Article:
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Big Labor is in Crisis – and that’s not a bad thing

Written by . Posted in 2014 Campaigns, Issue Watch

Published on September 02, 2013

labor

A guest contribution by Brady Cremeens

After Governor Scott Walker reformed Wisconsin’s public employee union laws in 2011 — among other things, essentially affording public employees in America’s Dairyland the benefits of right-to-work — union membership there dropped dramatically. The state’s second-largest union, American Federation of State, County, and Municipal Employees, saw its membership fall by more than half to less than 30,000 from nearly 63,000 over the course of just a few months.

Once the heaviest unionized state in the nation, Michigan is the newest to join the ranks in granting a worker his right to choose. Even in the year before the state’s right-to-work law passed, unions lost 42,000 members. Nationwide, from 1948 to 2010, the unionized share of all American union workers fell from 32 percent to less than 12 percent.

When given the option to reject union membership, workers tend to do so in droves. In the private sector, at least, the allure of Big Labor is dead.

Conservatives cheer these statistics. In their view, the decline of Big Labor represents a shift to a more American approach to economic freedom – for both the employer and employee. Union-free labor begets merit-based pay, which incentivizes the worker to do his job well, and the employers to compensate him appropriately or risk losing him to a competitor. It also allows quality workers to separate themselves from poor performers, and shirk the shackles of uniform wage rates.

The thoughtful critic understands that the crux of the labor debate hinges on the ability of unions to bargain collectively. This is the most critical power of organized labor.

At the birth of the Industrial Revolution, organized labor arose out of necessity. Back then, its leaders fought for the most basic humane treatment for factory workers – shortening brutal 16 hour work days, lobbying for laws against forced child labor, and ensuring employees received some semblance of fair and equal treatment. The organizers negotiated with the bosses on behalf of the workers – many of whom were immigrants who spoke little English – because they could not do so for themselves. Most were poor, had little to no education, and couldn’t speak out for fear of losing their job, a price they couldn’t afford to pay.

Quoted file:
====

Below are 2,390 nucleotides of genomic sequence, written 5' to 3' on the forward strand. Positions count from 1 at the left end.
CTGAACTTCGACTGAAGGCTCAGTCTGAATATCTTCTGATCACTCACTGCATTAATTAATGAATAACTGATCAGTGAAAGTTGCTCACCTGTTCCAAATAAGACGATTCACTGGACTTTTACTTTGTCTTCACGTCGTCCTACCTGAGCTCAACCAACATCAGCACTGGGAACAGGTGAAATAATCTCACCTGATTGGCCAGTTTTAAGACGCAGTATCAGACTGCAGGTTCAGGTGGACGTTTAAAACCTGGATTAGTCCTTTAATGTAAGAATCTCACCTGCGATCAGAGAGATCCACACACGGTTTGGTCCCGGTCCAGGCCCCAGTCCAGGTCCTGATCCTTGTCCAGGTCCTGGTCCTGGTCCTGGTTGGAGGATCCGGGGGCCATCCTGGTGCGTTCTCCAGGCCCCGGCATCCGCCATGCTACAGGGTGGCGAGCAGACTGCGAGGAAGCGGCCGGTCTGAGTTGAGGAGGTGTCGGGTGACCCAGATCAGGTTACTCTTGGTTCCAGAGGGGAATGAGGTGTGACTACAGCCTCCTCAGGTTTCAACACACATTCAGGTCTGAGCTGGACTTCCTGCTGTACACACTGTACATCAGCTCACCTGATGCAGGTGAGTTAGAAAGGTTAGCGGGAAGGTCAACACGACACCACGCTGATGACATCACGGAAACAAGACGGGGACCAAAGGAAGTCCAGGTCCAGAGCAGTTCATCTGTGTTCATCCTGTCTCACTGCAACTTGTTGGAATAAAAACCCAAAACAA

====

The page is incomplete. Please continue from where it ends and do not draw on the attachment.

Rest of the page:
Collective bargaining is the most crucial component of organized labor’s rise to prominence – but it isn’t necessarily a sound argument for its continued practice. For whatever purpose unions may have served 200 years ago, their benefit has long since run its course. In many cases, the need for a union has been replaced by government-imposed requirements designed to improve safety and fairness for workers even in non-union workplaces.

Labor laws aren’t the only things affecting jobs numbers and wage rates, but it is no coincidence that the combined unemployment levels of right-to-work states are more than 1.5 percentage points lower than forced-membership states. It’s further telling that seven of the 10 highest wage rate states are right-to-work.

Since 1980, right-to-work states saw their overall employment levels rise by 71%, a full 39 points higher than in non-right-to-work-states. In that same period, average wages grew four times as fast in right-to-work states. Shrink that time frame down to 2002-2011 – a period which includes the so-called Great Recession – and right-to-work states enjoyed an employment increase of 4.5 percent while the number of jobs fell 1.2 percent in other states. The ten worst states in which to start and conduct business, according to Chief Executive Magazine, are all forced-union states.

The reason for this is not an economic mystery. The boom in production enabled by escaping union work-rules allow employers to raise wages, partially to keep from losing their best talent to competitors. The opposite is true as well. The short-term collective gains won by unionized workers are eventually negated by productivity losses and the ensuing job and wage cuts.

Frequently, the burdens that unions impose — often through work rules and benefits more than wages — render their hosts unable to compete in an increasingly expanded marketplace. Union collectivism may well enough suffice when it has its grips on the only show in town, but is steamrolled time and again by freer minds and freer workers. This happened when Detroit, finally pushed into competition from emerging foreign competition that had been suppressed by a destructive world war, slowly lost its competitive edge.

In short, labor free of the requirements unions levy on employers is rewarded with an expanded job market and higher average pay. Aside from the union bosses and the Democratic politicians they help elect, it’s a win for everyone.

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